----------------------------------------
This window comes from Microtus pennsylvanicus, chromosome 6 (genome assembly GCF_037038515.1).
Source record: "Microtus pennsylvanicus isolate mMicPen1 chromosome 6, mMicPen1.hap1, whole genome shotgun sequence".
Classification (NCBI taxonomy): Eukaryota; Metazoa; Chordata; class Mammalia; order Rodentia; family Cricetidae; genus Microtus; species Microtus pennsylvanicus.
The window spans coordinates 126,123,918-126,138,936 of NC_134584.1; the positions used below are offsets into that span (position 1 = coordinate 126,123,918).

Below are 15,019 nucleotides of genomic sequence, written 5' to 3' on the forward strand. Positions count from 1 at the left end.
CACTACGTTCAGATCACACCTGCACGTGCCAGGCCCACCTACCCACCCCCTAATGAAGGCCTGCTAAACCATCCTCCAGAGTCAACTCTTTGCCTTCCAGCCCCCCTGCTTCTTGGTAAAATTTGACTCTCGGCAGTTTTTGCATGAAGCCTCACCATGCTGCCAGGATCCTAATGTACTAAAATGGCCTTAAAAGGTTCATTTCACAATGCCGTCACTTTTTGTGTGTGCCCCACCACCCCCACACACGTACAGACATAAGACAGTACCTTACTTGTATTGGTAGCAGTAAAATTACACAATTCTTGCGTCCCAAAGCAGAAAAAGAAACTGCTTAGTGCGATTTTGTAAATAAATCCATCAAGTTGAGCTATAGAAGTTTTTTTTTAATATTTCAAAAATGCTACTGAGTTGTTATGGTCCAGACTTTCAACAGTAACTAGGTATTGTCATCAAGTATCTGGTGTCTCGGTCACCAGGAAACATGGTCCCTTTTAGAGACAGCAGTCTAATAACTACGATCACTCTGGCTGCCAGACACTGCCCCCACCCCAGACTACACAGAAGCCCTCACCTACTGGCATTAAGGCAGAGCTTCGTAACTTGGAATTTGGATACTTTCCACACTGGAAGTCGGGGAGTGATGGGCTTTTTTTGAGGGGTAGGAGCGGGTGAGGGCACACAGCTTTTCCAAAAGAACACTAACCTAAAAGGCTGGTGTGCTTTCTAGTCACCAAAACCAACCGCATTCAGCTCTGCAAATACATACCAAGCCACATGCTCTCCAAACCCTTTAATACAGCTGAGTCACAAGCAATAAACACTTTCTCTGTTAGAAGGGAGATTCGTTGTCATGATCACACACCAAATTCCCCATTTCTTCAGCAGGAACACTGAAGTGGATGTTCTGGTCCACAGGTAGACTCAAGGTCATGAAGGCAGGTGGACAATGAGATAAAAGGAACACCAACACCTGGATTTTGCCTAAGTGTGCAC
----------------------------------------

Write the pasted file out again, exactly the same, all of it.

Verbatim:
This window comes from Microtus pennsylvanicus, chromosome 6 (genome assembly GCF_037038515.1).
Source record: "Microtus pennsylvanicus isolate mMicPen1 chromosome 6, mMicPen1.hap1, whole genome shotgun sequence".
Classification (NCBI taxonomy): Eukaryota; Metazoa; Chordata; class Mammalia; order Rodentia; family Cricetidae; genus Microtus; species Microtus pennsylvanicus.
The window spans coordinates 126,123,918-126,138,936 of NC_134584.1; the positions used below are offsets into that span (position 1 = coordinate 126,123,918).

Below are 15,019 nucleotides of genomic sequence, written 5' to 3' on the forward strand. Positions count from 1 at the left end.
CACTACGTTCAGATCACACCTGCACGTGCCAGGCCCACCTACCCACCCCCTAATGAAGGCCTGCTAAACCATCCTCCAGAGTCAACTCTTTGCCTTCCAGCCCCCCTGCTTCTTGGTAAAATTTGACTCTCGGCAGTTTTTGCATGAAGCCTCACCATGCTGCCAGGATCCTAATGTACTAAAATGGCCTTAAAAGGTTCATTTCACAATGCCGTCACTTTTTGTGTGTGCCCCACCACCCCCACACACGTACAGACATAAGACAGTACCTTACTTGTATTGGTAGCAGTAAAATTACACAATTCTTGCGTCCCAAAGCAGAAAAAGAAACTGCTTAGTGCGATTTTGTAAATAAATCCATCAAGTTGAGCTATAGAAGTTTTTTTTTAATATTTCAAAAATGCTACTGAGTTGTTATGGTCCAGACTTTCAACAGTAACTAGGTATTGTCATCAAGTATCTGGTGTCTCGGTCACCAGGAAACATGGTCCCTTTTAGAGACAGCAGTCTAATAACTACGATCACTCTGGCTGCCAGACACTGCCCCCACCCCAGACTACACAGAAGCCCTCACCTACTGGCATTAAGGCAGAGCTTCGTAACTTGGAATTTGGATACTTTCCACACTGGAAGTCGGGGAGTGATGGGCTTTTTTTGAGGGGTAGGAGCGGGTGAGGGCACACAGCTTTTCCAAAAGAACACTAACCTAAAAGGCTGGTGTGCTTTCTAGTCACCAAAACCAACCGCATTCAGCTCTGCAAATACATACCAAGCCACATGCTCTCCAAACCCTTTAATACAGCTGAGTCACAAGCAATAAACACTTTCTCTGTTAGAAGGGAGATTCGTTGTCATGATCACACACCAAATTCCCCATTTCTTCAGCAGGAACACTGAAGTGGATGTTCTGGTCCACAGGTAGACTCAAGGTCATGAAGGCAGGTGGACAATGAGATAAAAGGAACACCAACACCTGGATTTTGCCTAAGTGTGCAC